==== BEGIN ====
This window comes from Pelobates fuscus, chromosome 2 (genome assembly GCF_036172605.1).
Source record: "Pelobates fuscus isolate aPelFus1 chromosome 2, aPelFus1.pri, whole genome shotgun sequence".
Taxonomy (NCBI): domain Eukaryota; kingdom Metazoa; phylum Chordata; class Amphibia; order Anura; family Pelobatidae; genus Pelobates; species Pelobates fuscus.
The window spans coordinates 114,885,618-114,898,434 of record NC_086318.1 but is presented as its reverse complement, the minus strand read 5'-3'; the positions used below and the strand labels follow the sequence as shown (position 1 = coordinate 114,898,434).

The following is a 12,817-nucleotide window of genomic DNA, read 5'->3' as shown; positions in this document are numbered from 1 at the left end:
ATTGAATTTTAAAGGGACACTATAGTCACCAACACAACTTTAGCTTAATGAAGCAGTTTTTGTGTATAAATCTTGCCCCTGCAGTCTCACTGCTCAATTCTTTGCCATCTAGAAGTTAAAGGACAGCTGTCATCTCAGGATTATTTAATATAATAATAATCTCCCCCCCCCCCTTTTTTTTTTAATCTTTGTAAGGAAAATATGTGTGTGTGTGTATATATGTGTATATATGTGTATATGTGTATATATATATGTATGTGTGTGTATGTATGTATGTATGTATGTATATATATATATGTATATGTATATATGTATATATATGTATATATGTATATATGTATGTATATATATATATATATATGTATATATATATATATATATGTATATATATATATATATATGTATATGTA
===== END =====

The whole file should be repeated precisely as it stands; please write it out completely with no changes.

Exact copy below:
This window comes from Pelobates fuscus, chromosome 2 (genome assembly GCF_036172605.1).
Source record: "Pelobates fuscus isolate aPelFus1 chromosome 2, aPelFus1.pri, whole genome shotgun sequence".
Taxonomy (NCBI): domain Eukaryota; kingdom Metazoa; phylum Chordata; class Amphibia; order Anura; family Pelobatidae; genus Pelobates; species Pelobates fuscus.
The window spans coordinates 114,885,618-114,898,434 of record NC_086318.1 but is presented as its reverse complement, the minus strand read 5'-3'; the positions used below and the strand labels follow the sequence as shown (position 1 = coordinate 114,898,434).

The following is a 12,817-nucleotide window of genomic DNA, read 5'->3' as shown; positions in this document are numbered from 1 at the left end:
ATTGAATTTTAAAGGGACACTATAGTCACCAACACAACTTTAGCTTAATGAAGCAGTTTTTGTGTATAAATCTTGCCCCTGCAGTCTCACTGCTCAATTCTTTGCCATCTAGAAGTTAAAGGACAGCTGTCATCTCAGGATTATTTAATATAATAATAATCTCCCCCCCCCCCTTTTTTTTTTAATCTTTGTAAGGAAAATATGTGTGTGTGTGTATATATGTGTATATATGTGTATATGTGTATATATATATGTATGTGTGTGTATGTATGTATGTATGTATGTATATATATATATGTATATGTATATATGTATATATATGTATATATGTATATATGTATGTATATATATATATATATATGTATATATATATATATATATGTATATATATATATATATATGTATATGTA